Read any good books lately?
Sorry, The New Yorker doesn’t count.
Of all of the stuff we give up when we become parents – good habits and bad – no one sacrifice strikes me as quite so ironic as the long, indulgent narratives we suddenly do not have the time or the patience or the enthusiasm to plunge into.
Of course that is only the tip of the hypocritical iceberg: we acknowledge, and even revere, the salubrious benefits of exercise – whether Pee Wee Soccer or flamenco or badminton or jujitsu - while we ourselves grow manifestly fatter and creakier and less coordinated by the day. We spend more time arguing about little things than we probably ever did, still insisting on civility among the kids. We wisely ration computer game-time for its putative assaults on developing attention spans, and yet we have never in our individual histories been more likely to stumble headfirst into an ocean while relying on a telephone to tell us where we’re going, or what the stock market is doing, or who said, supposedly, what. Isn’t it brave – isn’t it noble? – to demonstrate so little regard for our relative well being?
So many distractions, and yet if you are the type of parent who likes to regard themselves as any way informed, then all of the admonishments about raising a happy, healthy uber-child have also never been louder or clearer - and you may be excused for occasionally cowering under rationalizations. When I was a kid we drank a lot of Coke (from 8 ounce green glass bottles) and we had no idea how bad that was for us, or how likely to result in obesity and type 2 diabetes, though we know exactly how bad it is for us today, when Coke comes in twenty-something varieties, often in portions that weigh more than your head. It’s not the stakes that are necessarily bigger than they were, it’s the players.
All of which might seem a very long way from the subject of books, still consider: we may crow as long as we like in all of the usual places about the value of children’s literacy, but that is very different thing from loving to read, and I’m not so sure we make an excellent case for the latter when our personal consumption is generally limited to chewable supplements. This is an easy enough habit to get into, I think, from the first, amazing time your child takes a nap, and you’ve got one hour, maybe three, to actually finish with something, then before you know it every day is appearing before you like a field full of holes that need urgently filling. Now more than ever. There’s hardly any telling sometimes between the errand and the indulgence.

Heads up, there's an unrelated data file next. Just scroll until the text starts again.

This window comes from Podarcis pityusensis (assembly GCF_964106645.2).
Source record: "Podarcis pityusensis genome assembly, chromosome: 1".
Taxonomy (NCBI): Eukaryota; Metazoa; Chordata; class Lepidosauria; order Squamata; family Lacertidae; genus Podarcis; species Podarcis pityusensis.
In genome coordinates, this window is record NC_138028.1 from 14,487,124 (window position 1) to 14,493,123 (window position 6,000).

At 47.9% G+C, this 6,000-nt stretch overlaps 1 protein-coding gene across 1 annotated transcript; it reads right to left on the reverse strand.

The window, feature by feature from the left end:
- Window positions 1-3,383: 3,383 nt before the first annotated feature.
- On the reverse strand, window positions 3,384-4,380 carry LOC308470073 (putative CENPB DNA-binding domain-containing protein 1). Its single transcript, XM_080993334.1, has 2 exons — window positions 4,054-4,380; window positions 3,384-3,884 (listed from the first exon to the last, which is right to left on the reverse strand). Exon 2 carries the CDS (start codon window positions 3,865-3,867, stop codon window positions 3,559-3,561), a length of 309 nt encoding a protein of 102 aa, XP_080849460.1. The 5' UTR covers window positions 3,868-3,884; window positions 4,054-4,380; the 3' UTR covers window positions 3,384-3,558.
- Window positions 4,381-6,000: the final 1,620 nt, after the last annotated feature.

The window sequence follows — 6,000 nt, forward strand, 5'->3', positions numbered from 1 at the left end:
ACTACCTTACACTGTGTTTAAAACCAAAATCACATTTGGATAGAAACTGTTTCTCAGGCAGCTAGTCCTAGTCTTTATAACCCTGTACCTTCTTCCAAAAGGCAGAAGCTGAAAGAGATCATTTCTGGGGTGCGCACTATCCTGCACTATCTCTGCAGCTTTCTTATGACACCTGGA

With our thousands of miraculous diversions and touchscreen availability, who would ever again want to emerge on the other foggy side of Dostoevsky, three hours, or thirteen years, later? Well, I would. That’s the dream. And while I do not suppose that Rotten Ralph was really keeping any embers aglow until I was finally ready to pile some genuine timber on that fire, the world of children’s picture books has nevertheless provided some pretty worthy epics, some of them accessible in as little as five or fifteen minutes. That is the job of great literature, in part: to cover the most improbable distances – in miles and years and generations – in a span of mere pages. For my children this has hopefully raised their expectation of the form – but let’s forget about the children for a second, okay? We’re the ones who could really use a reminder.